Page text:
Maintaining Welding Parameters
After selecting the welding process and filler metal, the proper welding parameters must be maintained. Wire feed speed, voltage, and travel speed are the key parameters to set and maintain. Welding current is a dependent variable and is controlled by wire feed speed and electrode extension. This extension is a critical variable. This is the distance from the end of the welding gun contact tip to the workpiece. In tight confines, it may be desirable to use a longer contact tip to ensure this value does not exceed about 1/2 in. If the electrode extension becomes excessive, welding current will automatically reduce, resulting in a colder weld with reduced penetration into the base metal. It is important to keep the arc on the leading edge of the weld pool to assure proper tie-in to the base material. 

[Although not as common when welding mild steel race car chassis, making too small and too concave fillet welds can create problems.  This is especially true when using the TIG (or GTA) welding process.  CLICK  HERE to see the information and explanation of this picture in  "Welding 4130" .]

Special Cases
Problems encountered can often be fixed. For example, a small weld made on a heavy steel part cracked immediately after welding. The cause was attributed to the very high restraint being placed on the small weld bead. Also, a high-strength stainless steel alloy was used as the filler metal, which further stressed the weld joint. The solution was to use a lower strength carbon steel filler metal and a larger, more convex weld bead.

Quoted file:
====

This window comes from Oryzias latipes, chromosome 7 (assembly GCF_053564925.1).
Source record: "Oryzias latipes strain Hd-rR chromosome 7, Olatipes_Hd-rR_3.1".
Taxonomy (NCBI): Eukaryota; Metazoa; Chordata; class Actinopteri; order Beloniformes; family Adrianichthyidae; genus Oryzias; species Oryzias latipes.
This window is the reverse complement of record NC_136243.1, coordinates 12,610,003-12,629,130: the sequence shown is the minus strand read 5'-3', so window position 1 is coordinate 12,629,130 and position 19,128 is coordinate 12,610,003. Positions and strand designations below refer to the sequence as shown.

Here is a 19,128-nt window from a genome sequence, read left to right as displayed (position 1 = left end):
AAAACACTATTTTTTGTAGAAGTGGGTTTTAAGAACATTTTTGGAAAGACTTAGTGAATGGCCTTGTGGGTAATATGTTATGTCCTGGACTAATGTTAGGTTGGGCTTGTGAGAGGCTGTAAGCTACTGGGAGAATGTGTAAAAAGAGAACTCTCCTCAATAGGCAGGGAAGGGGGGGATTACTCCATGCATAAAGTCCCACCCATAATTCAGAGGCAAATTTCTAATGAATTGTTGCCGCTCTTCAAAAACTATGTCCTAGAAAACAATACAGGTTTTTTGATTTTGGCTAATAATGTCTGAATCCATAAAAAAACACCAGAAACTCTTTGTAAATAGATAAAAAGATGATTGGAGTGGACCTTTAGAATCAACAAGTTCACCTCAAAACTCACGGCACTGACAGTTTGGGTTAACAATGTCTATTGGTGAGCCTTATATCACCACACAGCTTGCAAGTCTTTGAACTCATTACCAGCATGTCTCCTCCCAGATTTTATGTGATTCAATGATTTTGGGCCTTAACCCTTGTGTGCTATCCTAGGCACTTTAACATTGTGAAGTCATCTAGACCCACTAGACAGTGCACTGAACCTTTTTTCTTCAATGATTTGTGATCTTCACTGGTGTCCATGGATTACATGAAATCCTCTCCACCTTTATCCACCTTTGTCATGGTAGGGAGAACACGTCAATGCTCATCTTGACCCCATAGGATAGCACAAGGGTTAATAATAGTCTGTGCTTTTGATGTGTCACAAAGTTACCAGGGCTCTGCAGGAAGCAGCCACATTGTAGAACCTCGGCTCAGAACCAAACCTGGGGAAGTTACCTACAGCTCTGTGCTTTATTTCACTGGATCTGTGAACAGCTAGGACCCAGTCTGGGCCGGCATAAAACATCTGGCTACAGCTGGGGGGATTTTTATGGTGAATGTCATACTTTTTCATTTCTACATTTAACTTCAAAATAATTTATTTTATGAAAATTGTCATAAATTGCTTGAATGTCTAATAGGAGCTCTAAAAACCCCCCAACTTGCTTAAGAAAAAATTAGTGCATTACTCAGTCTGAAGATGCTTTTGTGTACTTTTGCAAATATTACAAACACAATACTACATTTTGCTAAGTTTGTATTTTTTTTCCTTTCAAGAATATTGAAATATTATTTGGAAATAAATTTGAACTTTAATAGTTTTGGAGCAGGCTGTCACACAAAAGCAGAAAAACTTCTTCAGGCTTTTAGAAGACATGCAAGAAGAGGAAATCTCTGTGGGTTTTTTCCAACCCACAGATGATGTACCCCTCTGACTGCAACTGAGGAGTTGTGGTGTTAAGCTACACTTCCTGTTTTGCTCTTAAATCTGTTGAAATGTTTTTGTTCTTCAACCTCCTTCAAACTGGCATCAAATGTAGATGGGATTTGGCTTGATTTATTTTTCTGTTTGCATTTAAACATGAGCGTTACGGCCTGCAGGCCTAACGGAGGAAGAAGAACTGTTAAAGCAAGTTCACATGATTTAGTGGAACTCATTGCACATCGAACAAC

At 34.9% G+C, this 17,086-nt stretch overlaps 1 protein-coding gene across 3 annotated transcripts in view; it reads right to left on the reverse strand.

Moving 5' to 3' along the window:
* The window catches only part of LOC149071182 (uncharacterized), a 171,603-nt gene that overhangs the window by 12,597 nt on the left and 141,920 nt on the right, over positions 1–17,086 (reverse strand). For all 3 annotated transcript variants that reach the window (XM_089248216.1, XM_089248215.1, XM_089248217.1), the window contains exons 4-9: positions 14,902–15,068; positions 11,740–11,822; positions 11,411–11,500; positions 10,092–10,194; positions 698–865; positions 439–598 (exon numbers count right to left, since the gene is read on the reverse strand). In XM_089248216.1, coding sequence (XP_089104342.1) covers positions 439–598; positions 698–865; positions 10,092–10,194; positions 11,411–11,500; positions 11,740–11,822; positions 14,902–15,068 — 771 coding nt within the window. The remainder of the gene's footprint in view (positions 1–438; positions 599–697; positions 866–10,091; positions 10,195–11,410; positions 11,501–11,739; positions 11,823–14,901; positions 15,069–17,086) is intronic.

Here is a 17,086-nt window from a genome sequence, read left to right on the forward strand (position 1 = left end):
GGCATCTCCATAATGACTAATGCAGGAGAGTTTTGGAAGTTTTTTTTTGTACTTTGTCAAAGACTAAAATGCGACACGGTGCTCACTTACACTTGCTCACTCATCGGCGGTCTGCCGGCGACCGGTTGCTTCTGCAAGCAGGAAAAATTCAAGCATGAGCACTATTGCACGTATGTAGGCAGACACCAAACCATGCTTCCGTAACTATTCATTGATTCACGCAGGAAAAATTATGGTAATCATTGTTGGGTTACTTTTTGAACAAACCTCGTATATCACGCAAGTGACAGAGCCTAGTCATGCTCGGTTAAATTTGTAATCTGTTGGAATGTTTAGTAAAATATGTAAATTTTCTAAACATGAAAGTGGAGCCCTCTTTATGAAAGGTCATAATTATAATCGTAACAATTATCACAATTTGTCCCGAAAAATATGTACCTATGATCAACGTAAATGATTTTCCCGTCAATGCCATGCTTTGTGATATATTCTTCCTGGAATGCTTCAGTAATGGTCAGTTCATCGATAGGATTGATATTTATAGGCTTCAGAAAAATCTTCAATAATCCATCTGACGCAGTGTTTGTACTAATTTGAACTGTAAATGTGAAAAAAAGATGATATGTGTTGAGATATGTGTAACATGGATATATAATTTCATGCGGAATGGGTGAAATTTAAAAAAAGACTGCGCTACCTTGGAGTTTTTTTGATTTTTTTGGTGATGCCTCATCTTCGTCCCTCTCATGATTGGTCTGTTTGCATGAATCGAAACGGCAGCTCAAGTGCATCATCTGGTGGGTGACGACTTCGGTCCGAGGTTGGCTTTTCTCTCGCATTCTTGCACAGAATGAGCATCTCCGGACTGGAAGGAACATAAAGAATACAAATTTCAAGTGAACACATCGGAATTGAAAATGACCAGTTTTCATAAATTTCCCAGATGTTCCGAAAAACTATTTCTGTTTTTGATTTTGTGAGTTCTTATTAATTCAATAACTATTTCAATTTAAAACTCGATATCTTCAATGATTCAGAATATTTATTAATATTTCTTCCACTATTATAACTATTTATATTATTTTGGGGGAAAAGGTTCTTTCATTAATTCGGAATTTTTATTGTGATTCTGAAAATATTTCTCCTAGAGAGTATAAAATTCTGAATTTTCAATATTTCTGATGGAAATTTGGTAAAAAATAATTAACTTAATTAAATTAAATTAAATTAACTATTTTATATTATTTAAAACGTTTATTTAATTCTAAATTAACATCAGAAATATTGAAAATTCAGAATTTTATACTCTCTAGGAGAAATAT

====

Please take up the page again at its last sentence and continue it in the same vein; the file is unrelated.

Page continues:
In another case, a crack occurred when welding on a small threaded part. A chemical analysis performed on the part indicated it was made from free-machining steel. This particular alloy used a high sulfur content to aid the machinability. Some free-machine alloys also use additions of lead or phosphorous. High sulfur, phosphorous, or lead additions can only lead to poor quality welds. The solution for this application is simply to not weld free-machining steels. The machine shop should pick another alloy.

Selecting the proper process is the first task of ensuring quality welds. Gas metal arc welding can be used very effectively to achieve the desired results. Picking the proper filler metal is also critical. An AWS ER70S-7 welding wire is a good choice for welding mild steel.

For GMAW, selecting and maintaining the proper welding voltage, wire feed speed, and electrode extension are very important to achieving quality welds. The resulting welds should be checked and verified to be sure they meet the requirements. As a minimum, all should be checked and verified to be sure they meet the requirements. As a minimum, all welds should be visually inspected for undercut and smooth transition to base metal. When satisfactory welds are produced, record the machine settings for future reference.

Closing Advice
Be sure to employ the skills of a qualified welder.  Quality Short Circuiting MIG welding requires keeping the arc in front of the weld puddle to avoid lack of fusion or what is often referred to as "Cold Laps."  The weld may look OK on top but not be adequately fused to the base material. 

Small 110 volt input MIG welders may not have sufficient power or the proper arc characteristics to assure quality welds when making critical joints on material as heavy as structural tubing. 


See a Video  of Richard Petty and myself discussing the importance of welding in keeping a driver safe!!  Click here or on the move camera ICON


What about Welding 4130? (see summary elsewhere on this web site)